Dr, Department of Finance, Faculty of Commerce and Management Studies, University of Kelaniya, Kelaniya, Sri Lanka
Microfinance Institutions (MFIs), in addition to the provision of microcredit, also provide business development services (BDS) to owner managers in order to develop micro enterprises. BDS are non-financial services such as business training and access to information that help owner managers of microenterprises to develop businesses. In this respect, counsellors and trainers in MFIs co-produce BDS with owner managers. Co-production is the joint efforts of two parties, who together determine the output of their collaboration. The objective of this study therefore is to examine how co-production works in a BDS setting. A multiple case study method was used to carry out the study. Six MFIs were selected as cases and in-depth interviews were held with counsellors, trainers and managers to collect the data. The findings reveal that the expertise of counsellors, trainers and owner managers are the inputs for co-production. The outputs of co-production are twofold: MFI specific outputs and owner manager specific outputs. While MFI specific outputs are identified in better loan repayments rates, enhanced client satisfaction, and increased client retention, the owner manager specific outputs are denoted by better business knowledge, better sales, and profits. MFIs use counselling and training as modalities to co-produce BDS. There are a number of factors that affect the variability in coproduction including the readiness of counsellors and trainers, with a number of BDS provided under each modality. Therein, the findings of this study are beneficial to microfinance practitioners and policy makers. Furthermore, the findings also contribute to the knowledge domain of microfinance.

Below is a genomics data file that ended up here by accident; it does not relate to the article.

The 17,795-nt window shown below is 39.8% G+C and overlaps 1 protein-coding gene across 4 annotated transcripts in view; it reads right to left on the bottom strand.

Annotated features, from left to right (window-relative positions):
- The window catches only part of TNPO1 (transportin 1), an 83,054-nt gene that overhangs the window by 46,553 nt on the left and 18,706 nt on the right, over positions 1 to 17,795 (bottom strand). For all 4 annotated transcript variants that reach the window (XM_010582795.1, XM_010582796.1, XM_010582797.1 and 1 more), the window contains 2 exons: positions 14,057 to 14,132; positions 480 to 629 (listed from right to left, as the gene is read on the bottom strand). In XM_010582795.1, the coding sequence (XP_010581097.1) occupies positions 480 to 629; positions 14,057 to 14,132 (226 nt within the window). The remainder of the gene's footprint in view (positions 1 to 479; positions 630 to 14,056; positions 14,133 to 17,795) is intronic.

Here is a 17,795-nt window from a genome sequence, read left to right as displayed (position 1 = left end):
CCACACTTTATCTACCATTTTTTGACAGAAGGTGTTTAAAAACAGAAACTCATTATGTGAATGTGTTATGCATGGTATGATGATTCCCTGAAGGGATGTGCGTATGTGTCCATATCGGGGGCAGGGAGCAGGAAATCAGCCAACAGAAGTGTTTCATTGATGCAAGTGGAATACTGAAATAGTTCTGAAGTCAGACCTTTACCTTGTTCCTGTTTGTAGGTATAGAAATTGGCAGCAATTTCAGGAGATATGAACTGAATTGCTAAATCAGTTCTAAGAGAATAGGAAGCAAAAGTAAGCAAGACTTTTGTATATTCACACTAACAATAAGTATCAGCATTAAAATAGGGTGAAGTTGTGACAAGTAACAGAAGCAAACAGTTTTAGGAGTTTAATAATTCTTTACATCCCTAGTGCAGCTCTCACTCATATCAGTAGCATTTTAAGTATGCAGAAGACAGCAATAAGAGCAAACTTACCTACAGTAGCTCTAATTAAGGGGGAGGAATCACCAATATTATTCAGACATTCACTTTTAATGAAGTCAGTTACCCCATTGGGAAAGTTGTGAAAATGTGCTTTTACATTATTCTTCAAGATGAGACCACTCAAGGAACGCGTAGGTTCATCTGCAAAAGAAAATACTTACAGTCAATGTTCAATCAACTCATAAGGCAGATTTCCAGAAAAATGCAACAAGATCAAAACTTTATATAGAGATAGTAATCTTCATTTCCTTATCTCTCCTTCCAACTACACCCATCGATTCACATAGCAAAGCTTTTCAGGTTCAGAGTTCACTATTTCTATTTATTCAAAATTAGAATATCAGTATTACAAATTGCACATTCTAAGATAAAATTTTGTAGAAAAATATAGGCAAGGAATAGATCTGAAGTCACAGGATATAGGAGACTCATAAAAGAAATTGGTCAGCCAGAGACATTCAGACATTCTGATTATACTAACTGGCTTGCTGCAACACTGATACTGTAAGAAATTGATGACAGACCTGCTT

Keywords: business development services (BDS), co-production, microfinance, case study method.
JEL Classification: M10.
Cite as: Abeysekera, R.(2020). Co-production in BDS: The evidence from the Sri Lankan Microfinance Sector. Financial Markets, Institutions and Risks, 4(3), 63-71. https://doi.org/10.21272/fmir.4(3).63-71.2020
This work is licensed under a Creative Commons Attribution 4.0 International License
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